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What Maisie Knew (Wordsworth Classics)
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Top Customer Reviews
The Penguin Classics paperback is crisply printed, comfortable in the hand, and well annotated. There is also an excellent essay by Paul Theroux. It gives too much away, I think, to be read as an introduction, but it does make a helpful afterword. If you do read the essay first, which is how it is printed, it may seem that Theroux has revealed virtually the entire plot, but in fact this is not so. James's narrative exposition is unusually swift in this book, and a lot happens very quickly, but his main interest lies in exploring the psychological depths of the situation that he has established; there is a distinct change of gear at roughly the halfway point of the book.
As Theroux points out, the novel is generally considered a transitional work between James's earlier style and his later one. Theroux also locates this gear-change at the point where James ceased writing in longhand and started dictating his novels to a stenographer -- a crisis described so well by Colm Toibin in his biographical novel, THE MASTER. The first half of the book shows a leanness of style and also a great sense of humor not often associated with the author.Read more ›
Maisie is somewhat different in style from James' other works, but this is not a lapse in quality but rather a testament to his versatility as an author - he was not stuck in one particular mould. The choice of subject matter is fairly unique - I don't know of any other novels that deal with these topics in quite the same way. Social mores may have changed since James' time, but the way children are effected by such events remains the same. The story is narrated, but we see the events unfold through the child's eyes. The numerous dialogues between Maisie and her various adults portray brilliantly the veiled manner in which children are spoken to about 'inappropriate' subjects, and the vague scarcity of key details which a child should not be allowed to know is left to the reader to be unraveled. In this unraveling the reader is given a tangible sense of the child's confusion, her struggle to comprehend these unexplained happenings with her lack of definite information. It is James' intention that the reader should share in this confusion - that there should be some struggle to piece together what is occuring out of the direct line of sight. This helps to create a connection between the reader and the little heroine.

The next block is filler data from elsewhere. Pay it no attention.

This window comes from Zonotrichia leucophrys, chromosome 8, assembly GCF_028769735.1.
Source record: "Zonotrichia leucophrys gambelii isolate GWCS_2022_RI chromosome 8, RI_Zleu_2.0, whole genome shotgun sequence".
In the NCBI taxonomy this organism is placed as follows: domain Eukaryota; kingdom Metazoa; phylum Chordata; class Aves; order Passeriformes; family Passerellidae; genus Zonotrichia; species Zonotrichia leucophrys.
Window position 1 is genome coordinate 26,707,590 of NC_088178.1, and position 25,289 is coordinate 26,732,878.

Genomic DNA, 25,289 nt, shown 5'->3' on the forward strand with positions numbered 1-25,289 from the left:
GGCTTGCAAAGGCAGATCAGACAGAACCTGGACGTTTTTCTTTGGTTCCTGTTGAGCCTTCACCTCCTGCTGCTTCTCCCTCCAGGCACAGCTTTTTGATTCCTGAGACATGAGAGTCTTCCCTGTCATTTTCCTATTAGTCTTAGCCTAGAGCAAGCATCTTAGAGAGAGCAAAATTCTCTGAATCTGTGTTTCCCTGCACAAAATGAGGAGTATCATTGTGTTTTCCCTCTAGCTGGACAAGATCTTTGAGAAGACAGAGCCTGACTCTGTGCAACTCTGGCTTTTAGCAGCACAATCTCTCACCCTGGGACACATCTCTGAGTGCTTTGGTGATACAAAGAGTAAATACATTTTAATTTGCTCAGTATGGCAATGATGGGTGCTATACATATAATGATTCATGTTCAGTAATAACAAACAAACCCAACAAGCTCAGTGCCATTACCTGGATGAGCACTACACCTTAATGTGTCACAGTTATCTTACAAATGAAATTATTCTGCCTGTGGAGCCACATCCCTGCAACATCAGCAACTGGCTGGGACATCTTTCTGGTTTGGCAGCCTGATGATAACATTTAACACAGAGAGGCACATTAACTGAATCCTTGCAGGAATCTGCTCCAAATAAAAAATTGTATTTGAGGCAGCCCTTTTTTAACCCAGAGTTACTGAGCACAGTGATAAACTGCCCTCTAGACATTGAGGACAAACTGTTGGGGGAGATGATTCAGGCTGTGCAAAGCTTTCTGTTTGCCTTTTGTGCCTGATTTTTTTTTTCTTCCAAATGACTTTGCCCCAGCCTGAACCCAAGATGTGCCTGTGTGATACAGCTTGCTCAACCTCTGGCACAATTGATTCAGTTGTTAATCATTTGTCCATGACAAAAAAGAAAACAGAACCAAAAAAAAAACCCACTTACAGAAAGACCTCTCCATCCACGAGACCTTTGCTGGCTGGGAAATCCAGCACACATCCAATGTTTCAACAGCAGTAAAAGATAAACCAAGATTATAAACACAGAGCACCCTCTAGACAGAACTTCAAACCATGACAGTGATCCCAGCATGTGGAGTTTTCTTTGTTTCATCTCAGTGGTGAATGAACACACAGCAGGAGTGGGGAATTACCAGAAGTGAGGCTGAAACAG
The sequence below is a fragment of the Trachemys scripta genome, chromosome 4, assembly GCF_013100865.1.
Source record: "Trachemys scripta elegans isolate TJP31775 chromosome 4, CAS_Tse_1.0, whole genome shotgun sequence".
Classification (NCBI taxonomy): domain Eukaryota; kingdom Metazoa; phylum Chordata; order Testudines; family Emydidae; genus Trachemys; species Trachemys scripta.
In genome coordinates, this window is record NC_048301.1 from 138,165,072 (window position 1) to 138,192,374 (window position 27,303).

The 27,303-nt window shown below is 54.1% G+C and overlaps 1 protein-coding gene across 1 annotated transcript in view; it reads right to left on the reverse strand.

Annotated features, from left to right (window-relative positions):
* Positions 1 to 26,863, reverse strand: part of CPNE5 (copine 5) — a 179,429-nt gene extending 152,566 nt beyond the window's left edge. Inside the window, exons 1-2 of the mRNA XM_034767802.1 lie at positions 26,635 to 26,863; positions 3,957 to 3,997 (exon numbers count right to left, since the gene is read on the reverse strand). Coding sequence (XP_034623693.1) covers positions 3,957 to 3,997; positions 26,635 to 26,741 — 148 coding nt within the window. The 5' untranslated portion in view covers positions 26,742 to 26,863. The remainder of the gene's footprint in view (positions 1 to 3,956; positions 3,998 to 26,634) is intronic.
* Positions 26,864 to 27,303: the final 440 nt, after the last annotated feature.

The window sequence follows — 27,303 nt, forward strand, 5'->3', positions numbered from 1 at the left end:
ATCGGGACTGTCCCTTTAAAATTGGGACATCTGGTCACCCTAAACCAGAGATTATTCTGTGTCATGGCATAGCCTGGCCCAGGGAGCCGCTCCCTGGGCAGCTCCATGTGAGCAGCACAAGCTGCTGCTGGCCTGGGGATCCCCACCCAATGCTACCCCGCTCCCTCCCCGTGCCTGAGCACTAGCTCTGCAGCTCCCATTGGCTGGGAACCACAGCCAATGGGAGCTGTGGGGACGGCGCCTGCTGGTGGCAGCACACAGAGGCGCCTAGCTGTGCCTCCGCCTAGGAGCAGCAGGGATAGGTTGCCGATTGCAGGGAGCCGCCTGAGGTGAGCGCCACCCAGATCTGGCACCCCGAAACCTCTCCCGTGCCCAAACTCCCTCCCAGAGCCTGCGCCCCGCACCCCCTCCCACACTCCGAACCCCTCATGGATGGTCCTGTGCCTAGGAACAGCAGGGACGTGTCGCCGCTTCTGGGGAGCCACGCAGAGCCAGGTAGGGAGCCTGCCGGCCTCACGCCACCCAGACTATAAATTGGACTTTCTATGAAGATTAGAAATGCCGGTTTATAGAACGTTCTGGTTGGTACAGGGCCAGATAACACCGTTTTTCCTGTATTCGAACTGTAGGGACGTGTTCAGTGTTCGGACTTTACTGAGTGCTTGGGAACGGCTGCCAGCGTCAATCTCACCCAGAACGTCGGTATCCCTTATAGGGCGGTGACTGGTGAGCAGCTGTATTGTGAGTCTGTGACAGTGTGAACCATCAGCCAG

Some criticize the novel for its consistantly dark tone - but this is hardly a basis on which to assign value to the work (or any work for that matter). Furthermore, what other tone could the novel have? This is after all an exploration of a group of supposed adults behaving very badly indeed towards a helpless child. The moral qualms are not all rooted in the Victorian age, many remain just as topical today as then - which is in itself quite an achievement.
The terms of the divorce allow Maisie to live with each parent at six month intervals, and this she does. It is what she sees and happens to her that begin to cloud Maisie's moral universe. To begin with when she stays with her father, his friends paw her in ways that smack of sexual abuse. Maisie's mother, Ida, hires a governess, Miss Overmore, to care for Maisie. Soon enough Miss Overmore begins an affair with Maisie's father, Beale, ultimately marrying him. Ida follows suit by marrying her lover, Sir Claude. So now Maisie must adjust to a set of step parents. Claude's interest in his step-daughter verges on the incestuous--indeed later on when Maisie is thirteen, she outright propositions him. Ida hires a new governess, Mrs. Wix, to take the place of the erstwhile Miss Overmore. Mrs. Wix is a decent elderly woman who truly loves Maisie and tries to inculcate in her a moral center of goodness. This sense of goodness is put to the test immediately, when Maisie's remarried parents begin a new dance of musical lovers.Read more ›
Most Recent Customer Reviews
Good book, get it then the audible companion if you are not used to these kinda books (as i was not). Great story.Published 3 months ago by CfMoo
I've read that, at one time, Henry James lived as a neighbor of Joseph Conrad, H.G.
Wells, and Ford Maddox Ford. Read more
This is a very very sad look at how divorced parents can use a child as a pawn, and this was written about a century ago when divorce was significantly more rare. Read morePublished 10 months ago by Heather Angus-Lee
I read a lot of Henry James when I was young. I had not read this one and tried to read it, but gave up. Read morePublished 12 months ago by Nicholas Kadar
I have finally finished this book. I decided to read a second Henry James novel just to see if it was the book or if I just was not a fan of his work. Read morePublished 13 months ago by Chazzi
Interesting, different and a great read! If you wish to have knowledge of some privileged children's abandoned upbringing this delves a bit into it.Published 13 months ago by SwissModel
If one scans plot summaries of most of Henry James' novels, the surface plots themselves appear to be fairly conventional and unremarkable. Read morePublished 14 months ago by BOB
It just moved too slowly, and the end was anticlimactic.Published 15 months ago by Bonnie B. Phemister